While Xi will stay on for a third term, most members of the Standing Committee will retire. Their replacements should be announced during the congress. (Standing Committee members have always been men; the appointment of a woman would be big news.) China’s current premier, Li Keqiang, will retire in March, and it should become clear who will replace him during the meeting.

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A graphic shows the Chinese Communist Party's leadership structure with Xi Jinping on the top.

More moderate choices to replace these officials could imply the Chinese government will pursue more market-friendly policies, although it seems certain that all appointees would have to be approved by Xi and thus are not likely to vary much from his views.

What won’t be announced is Xi’s successor. So far, no one has been groomed to succeed him. The assumption is that Xi will be in power for at least this coming five-year term, and most analysts believe he will take another term after that. Assuming the party’s age limits apply to Xi’s successor and that this person would serve for ten years, a person entering the Standing Committee would have to be in their early fifties to have a shot at succeeding him. That seems unlikely given the names of the people being batted about to serve in the committee. Most are likely to be in their late fifties or early sixties, meaning they would be retiring in the next five to ten years and unlikely succeed Xi.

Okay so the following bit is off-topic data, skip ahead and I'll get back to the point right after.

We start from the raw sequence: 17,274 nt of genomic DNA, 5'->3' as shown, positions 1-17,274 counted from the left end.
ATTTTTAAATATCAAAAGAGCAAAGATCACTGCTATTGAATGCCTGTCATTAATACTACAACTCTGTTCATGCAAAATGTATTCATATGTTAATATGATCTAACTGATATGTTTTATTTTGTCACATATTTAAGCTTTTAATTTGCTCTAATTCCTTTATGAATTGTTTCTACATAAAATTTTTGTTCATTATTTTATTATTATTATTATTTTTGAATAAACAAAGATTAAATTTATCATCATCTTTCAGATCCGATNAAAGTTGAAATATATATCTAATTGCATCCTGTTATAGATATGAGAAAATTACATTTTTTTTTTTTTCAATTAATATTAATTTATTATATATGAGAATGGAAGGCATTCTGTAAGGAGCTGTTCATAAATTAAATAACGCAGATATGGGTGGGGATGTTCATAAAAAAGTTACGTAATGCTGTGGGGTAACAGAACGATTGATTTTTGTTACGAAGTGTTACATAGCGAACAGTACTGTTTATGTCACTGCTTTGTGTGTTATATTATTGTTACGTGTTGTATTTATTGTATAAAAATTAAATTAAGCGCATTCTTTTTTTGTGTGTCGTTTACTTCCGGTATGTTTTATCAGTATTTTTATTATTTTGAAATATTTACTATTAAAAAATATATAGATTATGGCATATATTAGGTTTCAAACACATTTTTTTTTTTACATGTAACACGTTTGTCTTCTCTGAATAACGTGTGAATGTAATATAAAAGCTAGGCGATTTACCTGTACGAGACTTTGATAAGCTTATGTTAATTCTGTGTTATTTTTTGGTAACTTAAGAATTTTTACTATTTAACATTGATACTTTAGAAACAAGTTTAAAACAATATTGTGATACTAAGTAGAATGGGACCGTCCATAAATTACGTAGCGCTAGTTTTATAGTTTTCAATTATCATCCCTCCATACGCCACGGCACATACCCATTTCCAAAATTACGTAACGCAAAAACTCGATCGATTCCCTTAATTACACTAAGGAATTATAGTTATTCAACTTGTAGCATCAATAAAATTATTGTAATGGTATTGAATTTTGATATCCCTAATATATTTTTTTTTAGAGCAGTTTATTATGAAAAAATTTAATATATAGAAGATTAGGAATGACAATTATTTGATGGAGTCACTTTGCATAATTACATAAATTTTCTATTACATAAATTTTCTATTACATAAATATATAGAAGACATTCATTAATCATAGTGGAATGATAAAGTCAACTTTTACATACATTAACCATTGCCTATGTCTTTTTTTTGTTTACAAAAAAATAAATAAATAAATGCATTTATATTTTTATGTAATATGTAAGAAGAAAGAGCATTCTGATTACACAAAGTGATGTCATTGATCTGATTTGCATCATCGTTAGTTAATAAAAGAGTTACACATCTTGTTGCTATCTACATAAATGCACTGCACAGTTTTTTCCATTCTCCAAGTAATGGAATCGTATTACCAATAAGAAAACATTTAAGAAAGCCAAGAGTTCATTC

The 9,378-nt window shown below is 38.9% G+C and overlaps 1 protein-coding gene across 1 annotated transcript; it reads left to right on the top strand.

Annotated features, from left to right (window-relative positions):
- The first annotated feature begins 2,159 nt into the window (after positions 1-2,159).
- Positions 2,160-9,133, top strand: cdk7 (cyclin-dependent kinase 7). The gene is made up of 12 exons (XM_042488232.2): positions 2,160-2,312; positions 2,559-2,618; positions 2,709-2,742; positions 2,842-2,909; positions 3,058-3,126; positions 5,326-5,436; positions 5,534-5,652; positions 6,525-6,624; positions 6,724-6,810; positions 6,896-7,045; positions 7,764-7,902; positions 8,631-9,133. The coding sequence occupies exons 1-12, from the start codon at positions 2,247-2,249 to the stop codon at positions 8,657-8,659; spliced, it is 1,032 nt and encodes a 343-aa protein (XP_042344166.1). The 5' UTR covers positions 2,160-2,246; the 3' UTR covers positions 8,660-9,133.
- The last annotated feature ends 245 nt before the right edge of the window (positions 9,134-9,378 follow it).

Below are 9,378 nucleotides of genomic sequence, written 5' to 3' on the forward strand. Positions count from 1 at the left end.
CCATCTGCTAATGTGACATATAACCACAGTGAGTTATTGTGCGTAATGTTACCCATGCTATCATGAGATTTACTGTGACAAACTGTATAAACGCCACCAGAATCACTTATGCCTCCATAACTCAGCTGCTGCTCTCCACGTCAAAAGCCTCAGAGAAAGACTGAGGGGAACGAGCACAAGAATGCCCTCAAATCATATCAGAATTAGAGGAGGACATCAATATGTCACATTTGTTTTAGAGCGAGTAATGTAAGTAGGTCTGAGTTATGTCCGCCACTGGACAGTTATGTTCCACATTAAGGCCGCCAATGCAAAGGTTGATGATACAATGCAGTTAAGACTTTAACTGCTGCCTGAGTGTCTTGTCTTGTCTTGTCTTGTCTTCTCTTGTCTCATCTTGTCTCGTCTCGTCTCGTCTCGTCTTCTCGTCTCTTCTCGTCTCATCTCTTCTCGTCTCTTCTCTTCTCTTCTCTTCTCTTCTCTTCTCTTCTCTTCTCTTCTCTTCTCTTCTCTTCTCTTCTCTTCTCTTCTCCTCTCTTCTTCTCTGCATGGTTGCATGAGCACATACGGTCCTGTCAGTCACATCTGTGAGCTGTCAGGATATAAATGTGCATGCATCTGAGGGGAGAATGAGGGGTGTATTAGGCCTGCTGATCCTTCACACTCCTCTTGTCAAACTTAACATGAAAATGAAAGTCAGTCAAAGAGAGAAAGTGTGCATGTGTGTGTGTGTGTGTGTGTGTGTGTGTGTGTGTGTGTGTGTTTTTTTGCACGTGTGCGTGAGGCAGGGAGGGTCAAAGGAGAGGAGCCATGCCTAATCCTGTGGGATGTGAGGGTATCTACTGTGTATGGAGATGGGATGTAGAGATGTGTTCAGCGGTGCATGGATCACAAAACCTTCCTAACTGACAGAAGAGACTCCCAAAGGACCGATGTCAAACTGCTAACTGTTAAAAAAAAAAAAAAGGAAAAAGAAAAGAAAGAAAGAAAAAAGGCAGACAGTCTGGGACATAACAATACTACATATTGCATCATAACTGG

What does it say about the Chinese Communist Party that Xi is getting a third term?

The dominant way of looking at it in the West is that it shows Xi has crushed all opposition and wants to rule for life. That’s part of the story, but it’s also true that Xi was brought in a decade ago to make the party stronger—and he’s done that. He’s made some missteps, such as keeping the zero-COVID strategy for too long and hurting economic growth by restricting private enterprise, but he remains popular in China. Becoming party secretary isn’t a popularity contest, but it does matter.